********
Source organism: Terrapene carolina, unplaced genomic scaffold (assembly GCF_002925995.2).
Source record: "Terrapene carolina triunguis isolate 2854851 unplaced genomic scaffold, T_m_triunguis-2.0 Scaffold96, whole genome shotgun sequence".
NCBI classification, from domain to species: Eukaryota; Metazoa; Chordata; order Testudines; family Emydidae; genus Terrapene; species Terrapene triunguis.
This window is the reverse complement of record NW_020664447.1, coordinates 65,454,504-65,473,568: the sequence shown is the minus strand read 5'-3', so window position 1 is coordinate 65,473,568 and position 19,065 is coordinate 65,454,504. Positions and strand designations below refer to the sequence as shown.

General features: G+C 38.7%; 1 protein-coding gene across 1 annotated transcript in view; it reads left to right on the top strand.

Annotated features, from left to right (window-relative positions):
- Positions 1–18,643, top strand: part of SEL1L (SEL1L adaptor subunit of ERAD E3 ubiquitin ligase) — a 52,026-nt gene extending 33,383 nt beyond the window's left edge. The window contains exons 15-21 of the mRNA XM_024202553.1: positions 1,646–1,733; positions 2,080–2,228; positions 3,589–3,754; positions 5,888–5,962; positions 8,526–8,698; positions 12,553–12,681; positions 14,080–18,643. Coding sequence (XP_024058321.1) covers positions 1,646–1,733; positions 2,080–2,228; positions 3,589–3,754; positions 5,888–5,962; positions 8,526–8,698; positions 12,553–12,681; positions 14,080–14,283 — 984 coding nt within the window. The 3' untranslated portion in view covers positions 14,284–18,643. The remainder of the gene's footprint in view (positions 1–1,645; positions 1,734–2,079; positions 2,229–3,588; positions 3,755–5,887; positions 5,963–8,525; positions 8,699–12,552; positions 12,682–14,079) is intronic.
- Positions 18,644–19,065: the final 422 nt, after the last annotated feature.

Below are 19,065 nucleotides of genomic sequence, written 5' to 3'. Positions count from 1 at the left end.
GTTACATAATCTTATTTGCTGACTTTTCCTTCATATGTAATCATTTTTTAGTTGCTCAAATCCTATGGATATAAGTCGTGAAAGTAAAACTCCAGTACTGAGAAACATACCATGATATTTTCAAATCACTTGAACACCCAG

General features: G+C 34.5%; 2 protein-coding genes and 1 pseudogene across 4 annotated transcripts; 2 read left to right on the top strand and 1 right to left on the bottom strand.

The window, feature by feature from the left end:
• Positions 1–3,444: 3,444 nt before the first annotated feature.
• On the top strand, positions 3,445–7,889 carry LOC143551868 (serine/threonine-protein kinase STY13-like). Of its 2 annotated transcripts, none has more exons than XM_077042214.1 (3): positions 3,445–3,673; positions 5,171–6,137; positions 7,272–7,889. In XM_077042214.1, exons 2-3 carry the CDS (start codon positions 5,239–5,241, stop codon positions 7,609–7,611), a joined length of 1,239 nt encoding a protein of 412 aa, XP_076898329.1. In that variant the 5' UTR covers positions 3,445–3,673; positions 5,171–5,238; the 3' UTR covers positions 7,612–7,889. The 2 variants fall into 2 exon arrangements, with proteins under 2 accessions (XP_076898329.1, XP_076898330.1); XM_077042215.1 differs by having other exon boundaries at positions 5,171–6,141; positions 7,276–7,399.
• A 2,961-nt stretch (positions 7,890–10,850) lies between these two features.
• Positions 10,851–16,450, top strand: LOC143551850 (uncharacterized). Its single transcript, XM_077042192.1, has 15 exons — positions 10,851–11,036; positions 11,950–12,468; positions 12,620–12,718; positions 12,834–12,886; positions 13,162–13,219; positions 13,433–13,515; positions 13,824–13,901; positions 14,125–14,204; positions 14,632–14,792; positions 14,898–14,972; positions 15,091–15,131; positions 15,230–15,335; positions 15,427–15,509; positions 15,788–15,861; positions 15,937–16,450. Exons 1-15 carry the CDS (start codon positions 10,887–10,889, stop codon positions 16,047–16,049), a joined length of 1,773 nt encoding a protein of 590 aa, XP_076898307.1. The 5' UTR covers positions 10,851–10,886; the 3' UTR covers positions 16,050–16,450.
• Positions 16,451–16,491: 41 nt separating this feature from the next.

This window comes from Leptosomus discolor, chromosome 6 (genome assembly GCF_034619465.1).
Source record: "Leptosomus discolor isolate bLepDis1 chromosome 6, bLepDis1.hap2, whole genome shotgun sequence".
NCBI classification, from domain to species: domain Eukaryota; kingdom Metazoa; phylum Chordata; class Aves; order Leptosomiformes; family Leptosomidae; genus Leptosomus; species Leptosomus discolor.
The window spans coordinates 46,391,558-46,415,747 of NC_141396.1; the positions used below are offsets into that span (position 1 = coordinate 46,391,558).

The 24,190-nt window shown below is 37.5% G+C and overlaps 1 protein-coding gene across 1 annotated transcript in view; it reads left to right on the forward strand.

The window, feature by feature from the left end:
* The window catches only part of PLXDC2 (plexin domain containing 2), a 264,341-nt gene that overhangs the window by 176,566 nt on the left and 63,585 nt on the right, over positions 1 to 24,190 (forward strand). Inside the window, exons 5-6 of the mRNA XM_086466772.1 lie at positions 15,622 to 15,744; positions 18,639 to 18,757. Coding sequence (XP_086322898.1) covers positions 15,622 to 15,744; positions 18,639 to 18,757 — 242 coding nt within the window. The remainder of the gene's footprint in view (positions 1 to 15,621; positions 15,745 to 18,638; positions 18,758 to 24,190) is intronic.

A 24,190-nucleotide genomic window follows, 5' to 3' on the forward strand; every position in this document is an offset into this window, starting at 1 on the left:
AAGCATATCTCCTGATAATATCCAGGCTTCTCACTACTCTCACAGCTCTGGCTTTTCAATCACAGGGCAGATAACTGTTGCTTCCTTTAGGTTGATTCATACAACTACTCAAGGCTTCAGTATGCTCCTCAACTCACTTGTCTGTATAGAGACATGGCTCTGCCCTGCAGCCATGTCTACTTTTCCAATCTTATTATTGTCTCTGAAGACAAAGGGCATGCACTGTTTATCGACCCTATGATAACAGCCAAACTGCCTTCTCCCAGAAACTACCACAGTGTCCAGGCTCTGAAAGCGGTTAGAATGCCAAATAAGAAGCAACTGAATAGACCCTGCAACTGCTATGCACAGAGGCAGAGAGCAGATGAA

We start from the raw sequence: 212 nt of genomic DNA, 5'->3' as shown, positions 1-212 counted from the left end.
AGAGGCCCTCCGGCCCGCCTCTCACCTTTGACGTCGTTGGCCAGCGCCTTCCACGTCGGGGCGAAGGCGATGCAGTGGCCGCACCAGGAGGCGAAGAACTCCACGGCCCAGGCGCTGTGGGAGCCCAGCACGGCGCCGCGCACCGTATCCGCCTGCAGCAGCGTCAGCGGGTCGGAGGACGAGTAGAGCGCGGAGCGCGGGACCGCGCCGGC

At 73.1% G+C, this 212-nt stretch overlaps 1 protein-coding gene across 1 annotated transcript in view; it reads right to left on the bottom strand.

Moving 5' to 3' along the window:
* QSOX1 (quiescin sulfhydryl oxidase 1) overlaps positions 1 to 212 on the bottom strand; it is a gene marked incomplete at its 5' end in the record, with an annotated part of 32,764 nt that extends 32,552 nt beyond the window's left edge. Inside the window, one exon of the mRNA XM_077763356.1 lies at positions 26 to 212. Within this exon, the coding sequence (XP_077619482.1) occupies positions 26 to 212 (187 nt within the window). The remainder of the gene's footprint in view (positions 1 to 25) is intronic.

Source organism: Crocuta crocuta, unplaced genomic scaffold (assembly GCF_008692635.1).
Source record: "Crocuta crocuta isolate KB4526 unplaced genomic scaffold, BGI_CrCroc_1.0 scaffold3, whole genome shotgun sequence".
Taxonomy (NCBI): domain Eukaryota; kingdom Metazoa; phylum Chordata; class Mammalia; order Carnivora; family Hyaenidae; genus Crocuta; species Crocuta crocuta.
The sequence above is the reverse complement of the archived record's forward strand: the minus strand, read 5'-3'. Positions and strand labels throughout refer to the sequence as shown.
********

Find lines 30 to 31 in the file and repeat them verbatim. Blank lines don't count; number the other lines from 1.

Moving 5' to 3' along the window:
* QSOX1 (quiescin sulfhydryl oxidase 1) overlaps positions 1 to 212 on the bottom strand; it is a gene marked incomplete at its 5' end in the record, with an annotated part of 32,764 nt that extends 32,552 nt beyond the window's left edge. Inside the window, one exon of the mRNA XM_077763356.1 lies at positions 26 to 212. Within this exon, the coding sequence (XP_077619482.1) occupies positions 26 to 212 (187 nt within the window). The remainder of the gene's footprint in view (positions 1 to 25) is intronic.